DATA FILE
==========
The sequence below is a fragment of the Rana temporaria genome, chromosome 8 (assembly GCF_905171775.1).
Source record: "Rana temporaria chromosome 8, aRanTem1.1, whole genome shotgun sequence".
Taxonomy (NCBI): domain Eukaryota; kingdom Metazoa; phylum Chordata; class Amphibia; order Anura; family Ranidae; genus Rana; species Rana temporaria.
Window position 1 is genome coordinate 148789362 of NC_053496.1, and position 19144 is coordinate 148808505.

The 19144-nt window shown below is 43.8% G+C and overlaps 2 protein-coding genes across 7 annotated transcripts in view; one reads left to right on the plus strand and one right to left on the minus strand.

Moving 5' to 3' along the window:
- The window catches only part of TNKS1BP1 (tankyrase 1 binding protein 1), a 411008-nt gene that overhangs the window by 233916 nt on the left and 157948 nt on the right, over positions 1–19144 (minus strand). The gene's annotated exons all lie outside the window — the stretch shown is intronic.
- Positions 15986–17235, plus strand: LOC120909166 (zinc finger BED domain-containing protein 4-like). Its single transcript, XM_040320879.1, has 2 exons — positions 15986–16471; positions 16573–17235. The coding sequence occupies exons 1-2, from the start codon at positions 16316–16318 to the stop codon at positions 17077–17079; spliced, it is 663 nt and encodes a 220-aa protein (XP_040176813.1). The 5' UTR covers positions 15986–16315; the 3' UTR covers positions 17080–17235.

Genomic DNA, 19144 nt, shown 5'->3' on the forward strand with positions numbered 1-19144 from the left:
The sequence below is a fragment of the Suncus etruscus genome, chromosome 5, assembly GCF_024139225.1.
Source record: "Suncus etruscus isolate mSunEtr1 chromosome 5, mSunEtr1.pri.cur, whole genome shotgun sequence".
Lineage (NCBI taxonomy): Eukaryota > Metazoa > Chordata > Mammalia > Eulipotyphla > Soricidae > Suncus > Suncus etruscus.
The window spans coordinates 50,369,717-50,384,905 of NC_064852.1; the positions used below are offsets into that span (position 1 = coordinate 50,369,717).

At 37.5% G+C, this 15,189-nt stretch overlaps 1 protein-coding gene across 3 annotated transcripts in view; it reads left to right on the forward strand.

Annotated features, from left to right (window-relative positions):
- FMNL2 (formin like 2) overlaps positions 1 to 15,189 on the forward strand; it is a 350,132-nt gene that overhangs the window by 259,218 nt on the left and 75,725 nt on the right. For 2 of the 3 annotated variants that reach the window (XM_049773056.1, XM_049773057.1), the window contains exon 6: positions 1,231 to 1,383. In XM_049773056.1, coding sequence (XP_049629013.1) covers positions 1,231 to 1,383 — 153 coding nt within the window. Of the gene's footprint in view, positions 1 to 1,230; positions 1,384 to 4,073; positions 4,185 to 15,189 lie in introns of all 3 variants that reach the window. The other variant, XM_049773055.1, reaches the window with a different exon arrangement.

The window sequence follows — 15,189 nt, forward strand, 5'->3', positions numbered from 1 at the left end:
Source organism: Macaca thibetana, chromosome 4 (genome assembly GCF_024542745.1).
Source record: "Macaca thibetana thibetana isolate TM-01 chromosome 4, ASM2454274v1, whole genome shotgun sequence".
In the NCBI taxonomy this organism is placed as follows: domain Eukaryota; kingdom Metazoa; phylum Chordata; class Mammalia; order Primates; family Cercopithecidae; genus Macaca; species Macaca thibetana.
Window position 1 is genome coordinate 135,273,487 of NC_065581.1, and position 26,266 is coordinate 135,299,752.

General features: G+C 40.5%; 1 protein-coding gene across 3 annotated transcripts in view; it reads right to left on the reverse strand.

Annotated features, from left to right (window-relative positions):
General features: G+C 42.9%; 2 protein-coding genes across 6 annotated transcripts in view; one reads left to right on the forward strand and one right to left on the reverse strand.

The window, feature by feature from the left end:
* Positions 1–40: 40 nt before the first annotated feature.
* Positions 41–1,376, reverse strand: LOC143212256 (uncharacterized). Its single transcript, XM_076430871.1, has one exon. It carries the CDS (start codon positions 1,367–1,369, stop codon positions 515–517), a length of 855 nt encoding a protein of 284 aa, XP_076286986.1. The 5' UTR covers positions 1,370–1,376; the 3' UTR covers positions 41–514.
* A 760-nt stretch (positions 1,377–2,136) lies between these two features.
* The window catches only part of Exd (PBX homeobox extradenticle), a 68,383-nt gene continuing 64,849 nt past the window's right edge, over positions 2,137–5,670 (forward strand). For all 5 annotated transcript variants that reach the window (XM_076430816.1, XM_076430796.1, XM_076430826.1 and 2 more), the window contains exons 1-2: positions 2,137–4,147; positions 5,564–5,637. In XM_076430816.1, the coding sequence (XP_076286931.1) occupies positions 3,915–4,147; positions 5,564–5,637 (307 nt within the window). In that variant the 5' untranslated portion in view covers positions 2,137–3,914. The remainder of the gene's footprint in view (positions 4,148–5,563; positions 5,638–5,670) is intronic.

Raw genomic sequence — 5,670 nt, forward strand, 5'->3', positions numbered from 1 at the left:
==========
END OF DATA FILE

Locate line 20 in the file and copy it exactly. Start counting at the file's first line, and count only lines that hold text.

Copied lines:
In the NCBI taxonomy this organism is placed as follows: domain Eukaryota; kingdom Metazoa; phylum Chordata; class Mammalia; order Primates; family Cercopithecidae; genus Macaca; species Macaca thibetana.